Review: The 39 Steps

Jessa Schinske and Wil Rogers in The 39 Steps                         Photo by Jared Blount

By Larry Laneer
August 8, 2021

Good news, theatergoers, Pollard Theatre Company is back in business. They’re putting on what some may think would be a crowd pleaser, but that is questionable.

Patrick Barlow adapted The 39 Steps for the stage from an unreadable novel by John Buchan and Alfred Hitchcock’s movie of the same title. The play’s spy thriller-murder mystery plot is hackneyed beyond all get out. The novel is worse, and the movie is about as bad. This stage version of The 39 Steps was created to display clever uses of props, quick costume changes, wordplay, and a wide variety of characters and accents.

The director Jared Blount has assembled an outstanding cast, each actor suited smartly to their role or roles. As the English fop Richard Hannay, Wil Rogers brings leading-man good looks and a studied aloofness to the character. His Hannay has sangfroid. Under extreme circumstances, he never cracks, although you think he comes close a couple of times. It’s nice to see the experienced and capable Rogers anchor this production.

Playing three female roles, Jessa Schinske almost commits grand larceny by making off with the show herself. Schinske has a distinctive voice, and here she employs it in a wide range of accents, timbres, and volumes. In an early scene, she plays Annabella Schmidt, a mysterious German caught up in a spy ring. When Schmidt asks Hannay if he wants to be “involved,” Schinske pronounces the “v” with the “w” sound: inwolved. (Some German speakers make this error. I have a friend from German-speaking Switzerland who pronounces “vegetables” as “wegtables.”) This wordplay must have come from Blount and Schinske; it’s not written that way in the script I consulted. This is the type of detail that marks an extraordinary performance.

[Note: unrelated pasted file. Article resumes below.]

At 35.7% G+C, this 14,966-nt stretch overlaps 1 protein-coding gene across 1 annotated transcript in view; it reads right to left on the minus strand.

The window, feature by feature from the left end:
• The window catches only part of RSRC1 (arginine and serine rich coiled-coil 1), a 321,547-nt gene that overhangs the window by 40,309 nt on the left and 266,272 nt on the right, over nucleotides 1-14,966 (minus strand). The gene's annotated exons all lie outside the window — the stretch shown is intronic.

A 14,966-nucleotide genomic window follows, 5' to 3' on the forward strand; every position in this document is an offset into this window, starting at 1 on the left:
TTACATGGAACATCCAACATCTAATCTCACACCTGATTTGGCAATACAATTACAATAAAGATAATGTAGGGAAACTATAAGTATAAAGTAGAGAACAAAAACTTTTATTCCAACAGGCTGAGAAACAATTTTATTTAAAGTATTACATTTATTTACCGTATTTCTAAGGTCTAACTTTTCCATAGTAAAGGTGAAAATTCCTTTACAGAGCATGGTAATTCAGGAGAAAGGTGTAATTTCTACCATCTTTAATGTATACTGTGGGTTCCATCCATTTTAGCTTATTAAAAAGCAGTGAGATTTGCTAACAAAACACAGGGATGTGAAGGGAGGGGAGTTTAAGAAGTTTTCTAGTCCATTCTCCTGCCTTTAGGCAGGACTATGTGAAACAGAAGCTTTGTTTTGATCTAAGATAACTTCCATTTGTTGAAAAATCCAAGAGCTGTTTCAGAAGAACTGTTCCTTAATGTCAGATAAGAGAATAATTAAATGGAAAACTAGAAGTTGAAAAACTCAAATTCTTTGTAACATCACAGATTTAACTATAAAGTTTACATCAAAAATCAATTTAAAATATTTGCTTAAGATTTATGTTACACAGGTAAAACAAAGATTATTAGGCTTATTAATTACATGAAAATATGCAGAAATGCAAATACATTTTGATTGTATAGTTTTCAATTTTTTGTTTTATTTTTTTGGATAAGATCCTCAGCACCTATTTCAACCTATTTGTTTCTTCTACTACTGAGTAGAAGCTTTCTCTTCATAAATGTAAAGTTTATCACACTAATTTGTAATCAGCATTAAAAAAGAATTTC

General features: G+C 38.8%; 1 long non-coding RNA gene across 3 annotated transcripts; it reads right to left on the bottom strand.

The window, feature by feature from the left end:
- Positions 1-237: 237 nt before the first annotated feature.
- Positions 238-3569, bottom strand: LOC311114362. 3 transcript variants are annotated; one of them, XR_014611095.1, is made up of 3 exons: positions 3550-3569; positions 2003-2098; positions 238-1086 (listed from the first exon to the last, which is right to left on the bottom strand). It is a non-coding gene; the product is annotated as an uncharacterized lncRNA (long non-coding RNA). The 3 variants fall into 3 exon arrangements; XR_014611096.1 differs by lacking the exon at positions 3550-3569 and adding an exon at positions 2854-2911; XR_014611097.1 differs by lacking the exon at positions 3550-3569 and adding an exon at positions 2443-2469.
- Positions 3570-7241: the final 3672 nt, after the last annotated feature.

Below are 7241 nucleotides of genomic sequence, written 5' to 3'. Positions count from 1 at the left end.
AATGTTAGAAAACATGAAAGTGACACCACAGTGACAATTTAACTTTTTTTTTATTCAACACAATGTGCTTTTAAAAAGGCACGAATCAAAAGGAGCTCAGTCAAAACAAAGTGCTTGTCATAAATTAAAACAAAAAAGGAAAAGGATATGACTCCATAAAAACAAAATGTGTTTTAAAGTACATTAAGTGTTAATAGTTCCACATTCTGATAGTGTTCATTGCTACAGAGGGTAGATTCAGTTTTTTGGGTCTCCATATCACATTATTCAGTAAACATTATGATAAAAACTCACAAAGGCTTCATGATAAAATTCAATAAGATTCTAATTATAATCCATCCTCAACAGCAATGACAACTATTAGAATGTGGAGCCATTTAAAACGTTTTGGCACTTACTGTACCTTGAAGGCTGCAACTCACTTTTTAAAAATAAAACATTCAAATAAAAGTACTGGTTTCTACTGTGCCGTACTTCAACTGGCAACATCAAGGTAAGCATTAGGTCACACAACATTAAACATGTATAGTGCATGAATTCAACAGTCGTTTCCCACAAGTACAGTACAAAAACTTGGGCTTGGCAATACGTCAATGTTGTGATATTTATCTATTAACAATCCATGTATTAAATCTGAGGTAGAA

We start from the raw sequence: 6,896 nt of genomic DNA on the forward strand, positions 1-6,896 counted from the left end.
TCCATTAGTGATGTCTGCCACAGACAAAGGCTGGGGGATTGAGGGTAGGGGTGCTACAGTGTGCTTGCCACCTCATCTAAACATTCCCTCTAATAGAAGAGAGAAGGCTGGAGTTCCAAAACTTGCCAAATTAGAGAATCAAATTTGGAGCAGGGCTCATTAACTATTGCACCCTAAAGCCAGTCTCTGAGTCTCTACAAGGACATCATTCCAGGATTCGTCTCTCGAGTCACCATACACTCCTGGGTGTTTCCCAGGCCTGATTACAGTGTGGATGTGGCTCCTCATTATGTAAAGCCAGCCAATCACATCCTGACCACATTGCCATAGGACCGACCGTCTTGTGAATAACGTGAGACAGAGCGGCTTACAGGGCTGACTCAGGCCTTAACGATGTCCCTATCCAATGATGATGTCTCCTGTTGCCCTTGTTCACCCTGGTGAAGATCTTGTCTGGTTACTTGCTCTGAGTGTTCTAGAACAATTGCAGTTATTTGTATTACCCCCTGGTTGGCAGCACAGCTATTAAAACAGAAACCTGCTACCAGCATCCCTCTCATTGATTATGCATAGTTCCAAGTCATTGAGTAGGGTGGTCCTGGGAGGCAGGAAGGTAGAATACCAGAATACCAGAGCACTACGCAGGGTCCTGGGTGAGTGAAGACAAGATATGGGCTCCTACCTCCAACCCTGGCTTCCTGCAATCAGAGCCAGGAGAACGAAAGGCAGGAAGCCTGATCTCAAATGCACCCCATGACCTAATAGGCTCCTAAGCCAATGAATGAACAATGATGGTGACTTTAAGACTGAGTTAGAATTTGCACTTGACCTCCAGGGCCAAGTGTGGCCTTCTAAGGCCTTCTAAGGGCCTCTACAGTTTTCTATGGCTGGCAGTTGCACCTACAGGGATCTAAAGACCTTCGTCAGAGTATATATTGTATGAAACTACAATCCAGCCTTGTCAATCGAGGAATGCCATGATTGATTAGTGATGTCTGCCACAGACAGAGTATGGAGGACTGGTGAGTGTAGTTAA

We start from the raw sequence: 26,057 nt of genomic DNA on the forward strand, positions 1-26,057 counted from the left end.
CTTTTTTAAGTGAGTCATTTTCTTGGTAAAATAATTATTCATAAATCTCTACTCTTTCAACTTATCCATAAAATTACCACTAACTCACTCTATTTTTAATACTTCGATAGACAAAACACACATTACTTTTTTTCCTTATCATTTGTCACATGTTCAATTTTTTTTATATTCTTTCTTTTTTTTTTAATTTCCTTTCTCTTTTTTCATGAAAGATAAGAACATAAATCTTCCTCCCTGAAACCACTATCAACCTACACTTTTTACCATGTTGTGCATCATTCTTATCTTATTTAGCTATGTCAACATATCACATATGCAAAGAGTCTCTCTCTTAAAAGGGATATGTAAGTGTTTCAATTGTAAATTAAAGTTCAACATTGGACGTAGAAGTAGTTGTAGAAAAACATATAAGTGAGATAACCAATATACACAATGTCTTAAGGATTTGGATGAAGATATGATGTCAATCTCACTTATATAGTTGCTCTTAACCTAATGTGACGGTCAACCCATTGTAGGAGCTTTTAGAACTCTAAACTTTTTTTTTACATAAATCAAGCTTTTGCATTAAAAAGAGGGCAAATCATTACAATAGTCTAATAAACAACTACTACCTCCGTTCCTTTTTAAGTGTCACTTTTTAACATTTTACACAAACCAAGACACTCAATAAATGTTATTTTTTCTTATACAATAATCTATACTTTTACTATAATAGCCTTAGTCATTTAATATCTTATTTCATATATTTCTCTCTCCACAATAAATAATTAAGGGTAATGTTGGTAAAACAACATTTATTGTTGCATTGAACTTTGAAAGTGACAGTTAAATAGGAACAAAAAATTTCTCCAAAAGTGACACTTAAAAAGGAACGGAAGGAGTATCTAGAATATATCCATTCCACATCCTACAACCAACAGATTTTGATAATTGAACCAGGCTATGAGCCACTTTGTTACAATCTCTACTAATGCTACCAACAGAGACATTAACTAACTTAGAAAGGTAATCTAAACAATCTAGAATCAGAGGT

David Fletcher-Hall and Kris Kuss play characters called Clown 1 and Clown 2, but really, they are actors, stagehands, and props movers. The play may appear to be written with leading and supporting roles but in fact, it has an ensemble cast. Fletcher-Hall and Kuss have the expert acting chops to pull off a wide range of characters and accents and impressive physical comedy. Some moments are brilliant, such as when Fletcher-Hall switches between playing a railroad porter and policemen in one scene.

The production relies heavily on recorded sound effects and music. You will recognize much of the music, which has been lifted from Hitchcock film scores.

The complete focus on spectacle is both the play’s strength and weakness. The stagecraft and stage business aren’t equaled by a storyline and characters that are no more than caricatures. In what is supposedly a comedy, the audience has much to admire in this show but little to laugh at out loud. Despite some excellent performances and mainly solid direction, the show is less than the sum of its parts. I’ve reviewed three productions of The 39 Steps (two by Pollard), and, alas, this surplus of schtick and lack of depth has been the same with all three.

Blount has replaced W. Jerome Stevenson as Pollard’s artistic director. He has already put some fresh programing ideas into place. As Pollard and other theater companies ease back into business, it’s a good time to rethink what theater companies are doing.

The 39 Steps adapted by Patrick Barlow from the novel by John Buchan and based on the Alfred Hitchcock motion picture
Pollard Theatre Company
8:00 p.m. Fridays-Saturdays, 2:00 p.m. Sundays, through August 22, and 8:00 p.m. Thursdays, August 19 and 26
Pollard Theatre
120 W. Harrison Ave., Guthrie

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